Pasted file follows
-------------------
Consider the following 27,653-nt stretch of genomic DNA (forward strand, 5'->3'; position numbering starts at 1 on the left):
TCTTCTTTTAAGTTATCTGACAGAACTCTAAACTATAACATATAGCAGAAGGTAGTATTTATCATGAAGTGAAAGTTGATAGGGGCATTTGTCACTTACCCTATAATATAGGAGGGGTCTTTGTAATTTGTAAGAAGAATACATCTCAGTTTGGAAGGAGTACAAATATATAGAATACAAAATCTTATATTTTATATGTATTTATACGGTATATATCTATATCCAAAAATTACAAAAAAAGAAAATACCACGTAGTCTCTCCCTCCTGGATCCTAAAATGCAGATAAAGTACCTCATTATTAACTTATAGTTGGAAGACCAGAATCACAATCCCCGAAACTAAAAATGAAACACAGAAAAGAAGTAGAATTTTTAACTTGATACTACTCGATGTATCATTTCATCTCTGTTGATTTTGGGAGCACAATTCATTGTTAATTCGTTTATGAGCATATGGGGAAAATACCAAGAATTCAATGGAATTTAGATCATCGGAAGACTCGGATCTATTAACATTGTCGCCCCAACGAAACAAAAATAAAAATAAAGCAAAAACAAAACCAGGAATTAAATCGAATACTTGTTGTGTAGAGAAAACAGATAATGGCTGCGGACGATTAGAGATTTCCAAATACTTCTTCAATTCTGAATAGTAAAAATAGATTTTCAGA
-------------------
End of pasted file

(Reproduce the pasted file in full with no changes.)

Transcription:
Consider the following 27,653-nt stretch of genomic DNA (forward strand, 5'->3'; position numbering starts at 1 on the left):
TCTTCTTTTAAGTTATCTGACAGAACTCTAAACTATAACATATAGCAGAAGGTAGTATTTATCATGAAGTGAAAGTTGATAGGGGCATTTGTCACTTACCCTATAATATAGGAGGGGTCTTTGTAATTTGTAAGAAGAATACATCTCAGTTTGGAAGGAGTACAAATATATAGAATACAAAATCTTATATTTTATATGTATTTATACGGTATATATCTATATCCAAAAATTACAAAAAAAGAAAATACCACGTAGTCTCTCCCTCCTGGATCCTAAAATGCAGATAAAGTACCTCATTATTAACTTATAGTTGGAAGACCAGAATCACAATCCCCGAAACTAAAAATGAAACACAGAAAAGAAGTAGAATTTTTAACTTGATACTACTCGATGTATCATTTCATCTCTGTTGATTTTGGGAGCACAATTCATTGTTAATTCGTTTATGAGCATATGGGGAAAATACCAAGAATTCAATGGAATTTAGATCATCGGAAGACTCGGATCTATTAACATTGTCGCCCCAACGAAACAAAAATAAAAATAAAGCAAAAACAAAACCAGGAATTAAATCGAATACTTGTTGTGTAGAGAAAACAGATAATGGCTGCGGACGATTAGAGATTTCCAAATACTTCTTCAATTCTGAATAGTAAAAATAGATTTTCAGA